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Alcohol and surgery: A dangerous combination

People who drink alcoholic beverages are at higher risk of complications during and after surgery. Alcohol consumption can reduce heart and immune system function, prolong bleeding time, and increase the body’s stress response. The less alcohol you drink before surgery, the better. In this video, Dr. Leslie Martin discusses the potential surgical and post-operative risks for people who consume alcohol in the days or weeks leading up to surgery.

 

Learn the answers to the following questions:

2:14 - What is low-risk drinking?

6:01 - What are some of the potential surgical complications?

9:29 - What are some of the potential post-operative risks? 

12:44 - How can you safely reduce alcohol consumption before surgery?


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References

  1. McMaster Optimal Aging Portal. Scheduled for surgery? Say no to alcohol. (2019 Jun 27). Accessed September 10, 2021. Available from: https://www.mcmasteroptimalaging.org/blog/detail/blog/2019/06/27/scheduled-for-surgery-say-no-to-alcohol
  2. Egholm JWM, Pedersen B, Møller AM, Adami J, Juhl CB, Tønnesen H. Perioperative alcohol cessation intervention for postoperative complications. Cochrane Database Syst Rev. 2018;(11).
  3. Tønnesen H. Alcohol abuse and postoperative morbidity. Dan Med Bull. 2003; 50(2):139–160.
  4. Butt P, Beirness D, Gliksman L, Paradis C, Stockwell T. (2011). Alcohol and health in Canada: A summary of evidence and guidelines for low-risk drinking. Ottawa. Canadian Centre on Substance Abuse.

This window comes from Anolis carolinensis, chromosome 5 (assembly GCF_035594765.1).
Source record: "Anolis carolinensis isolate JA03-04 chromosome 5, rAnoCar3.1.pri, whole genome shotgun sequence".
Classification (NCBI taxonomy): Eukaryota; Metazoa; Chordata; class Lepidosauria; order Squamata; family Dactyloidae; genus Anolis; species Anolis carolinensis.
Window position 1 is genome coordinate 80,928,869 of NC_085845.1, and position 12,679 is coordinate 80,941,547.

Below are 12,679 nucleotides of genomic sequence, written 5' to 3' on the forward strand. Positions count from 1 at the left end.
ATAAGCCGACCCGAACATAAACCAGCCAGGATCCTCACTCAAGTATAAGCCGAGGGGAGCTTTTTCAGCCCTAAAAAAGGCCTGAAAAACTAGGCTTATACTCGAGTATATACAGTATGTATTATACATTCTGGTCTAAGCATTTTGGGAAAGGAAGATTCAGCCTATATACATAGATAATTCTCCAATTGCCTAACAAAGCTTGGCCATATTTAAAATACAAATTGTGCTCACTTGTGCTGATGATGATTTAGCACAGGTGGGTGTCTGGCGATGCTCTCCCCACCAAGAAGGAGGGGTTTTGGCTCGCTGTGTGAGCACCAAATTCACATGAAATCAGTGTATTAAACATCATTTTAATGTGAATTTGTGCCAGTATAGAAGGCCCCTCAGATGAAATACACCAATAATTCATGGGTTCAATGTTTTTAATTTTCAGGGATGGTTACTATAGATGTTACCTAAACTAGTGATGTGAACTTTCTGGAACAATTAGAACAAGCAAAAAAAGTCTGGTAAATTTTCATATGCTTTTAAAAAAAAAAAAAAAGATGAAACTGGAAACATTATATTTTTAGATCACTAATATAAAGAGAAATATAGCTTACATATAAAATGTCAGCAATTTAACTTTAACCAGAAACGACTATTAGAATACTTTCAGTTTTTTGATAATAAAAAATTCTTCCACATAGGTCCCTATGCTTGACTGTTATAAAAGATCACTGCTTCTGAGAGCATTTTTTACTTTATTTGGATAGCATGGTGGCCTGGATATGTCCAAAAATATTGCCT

5. Tønnesen H, Kehlet H. Preoperative alcoholism and postoperative morbidity. Br J Surg. 1999; 86(7):869–874.
  6. Canadian Coalition for Seniors’ Mental Health. (2019). Canadian Guidelines on Alcohol Use Disorder Among Older Adults. Toronto.
  7. Azam H, Shahrestani S, Phan K. Alcohol use disorders before and after bariatric surgery: a systematic review and meta-analysis. Ann Transl Med. 2018;6(8):148.
  8. Borges J, Moreira J, Pereira L, Santos A, Abelha F. Effects of alcohol consumption in quality of life after surgery and anaesthesia. Eur J Anaesthesiol. 2014; 31.
  9. Chapman R, Plaat F. Alcohol and anaesthesia. Contin Educ Anaesth Crit Care Pain. 2009;9(1):10-13.
  10. Elliott DY. Caring for hospitalized patients with alcohol withdrawal syndrome. Nursing2020 Crit Care. 2019;14(5).
  11. Government of Canada. Low-risk alcohol drinking guidelines. (2021 Jul 5). Accessed November 1, 2021. Available from: https://www.canada.ca/en/health-canada/services/substance-use/alcohol/low-risk-alcohol-drinking-guidelines.html

Acknowledgements

This work is supported through the McMaster Institute for Research on Aging and funds provided by the Dean and Vice-President, Faculty of Health Sciences at McMaster University.

DISCLAIMER: These summaries are provided for informational purposes only. They are not a substitute for advice from your own health care professional. The summaries may be reproduced for not-for-profit educational purposes only. Any other uses must be approved by the McMaster Optimal Aging Portal (info@mcmasteroptimalaging.org).

Many of our Blog Posts were written before the COVID-19 pandemic and thus do not necessarily reflect the latest public health recommendations. While the content of new and old blogs identify activities that support optimal aging, it is important to defer to the most current public health recommendations. Some of the activities suggested within these blogs may need to be modified or avoided altogether to comply with changing public health recommendations. To view the latest updates from the Public Health Agency of Canada, please visit their website.

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